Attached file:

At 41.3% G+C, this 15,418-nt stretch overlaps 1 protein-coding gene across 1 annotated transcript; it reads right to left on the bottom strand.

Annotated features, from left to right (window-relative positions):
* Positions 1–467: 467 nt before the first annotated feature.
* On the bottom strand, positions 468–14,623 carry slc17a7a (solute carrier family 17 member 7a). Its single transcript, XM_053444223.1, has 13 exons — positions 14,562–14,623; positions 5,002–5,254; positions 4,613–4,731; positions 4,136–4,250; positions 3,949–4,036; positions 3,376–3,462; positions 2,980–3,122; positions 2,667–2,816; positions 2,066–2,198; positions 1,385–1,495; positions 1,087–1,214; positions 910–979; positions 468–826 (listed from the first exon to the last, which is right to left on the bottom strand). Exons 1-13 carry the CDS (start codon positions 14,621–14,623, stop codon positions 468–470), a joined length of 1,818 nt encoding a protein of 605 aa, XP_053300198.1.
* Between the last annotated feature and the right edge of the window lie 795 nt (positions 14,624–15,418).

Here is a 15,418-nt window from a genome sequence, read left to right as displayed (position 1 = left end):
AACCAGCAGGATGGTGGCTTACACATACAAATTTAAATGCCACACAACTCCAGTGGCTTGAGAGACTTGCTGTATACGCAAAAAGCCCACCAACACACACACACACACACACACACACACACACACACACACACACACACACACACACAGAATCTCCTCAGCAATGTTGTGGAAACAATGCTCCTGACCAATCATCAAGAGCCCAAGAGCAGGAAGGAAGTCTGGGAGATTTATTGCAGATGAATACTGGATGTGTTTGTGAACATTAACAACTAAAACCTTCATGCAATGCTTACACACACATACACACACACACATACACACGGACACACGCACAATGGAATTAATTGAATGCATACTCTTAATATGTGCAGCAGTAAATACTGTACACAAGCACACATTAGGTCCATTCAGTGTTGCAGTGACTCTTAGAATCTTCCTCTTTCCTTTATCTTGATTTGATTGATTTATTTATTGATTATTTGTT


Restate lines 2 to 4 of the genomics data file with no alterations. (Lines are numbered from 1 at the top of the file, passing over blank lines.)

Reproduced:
Annotated features, from left to right (window-relative positions):
* Positions 1–467: 467 nt before the first annotated feature.
* On the bottom strand, positions 468–14,623 carry slc17a7a (solute carrier family 17 member 7a). Its single transcript, XM_053444223.1, has 13 exons — positions 14,562–14,623; positions 5,002–5,254; positions 4,613–4,731; positions 4,136–4,250; positions 3,949–4,036; positions 3,376–3,462; positions 2,980–3,122; positions 2,667–2,816; positions 2,066–2,198; positions 1,385–1,495; positions 1,087–1,214; positions 910–979; positions 468–826 (listed from the first exon to the last, which is right to left on the bottom strand). Exons 1-13 carry the CDS (start codon positions 14,621–14,623, stop codon positions 468–470), a joined length of 1,818 nt encoding a protein of 605 aa, XP_053300198.1.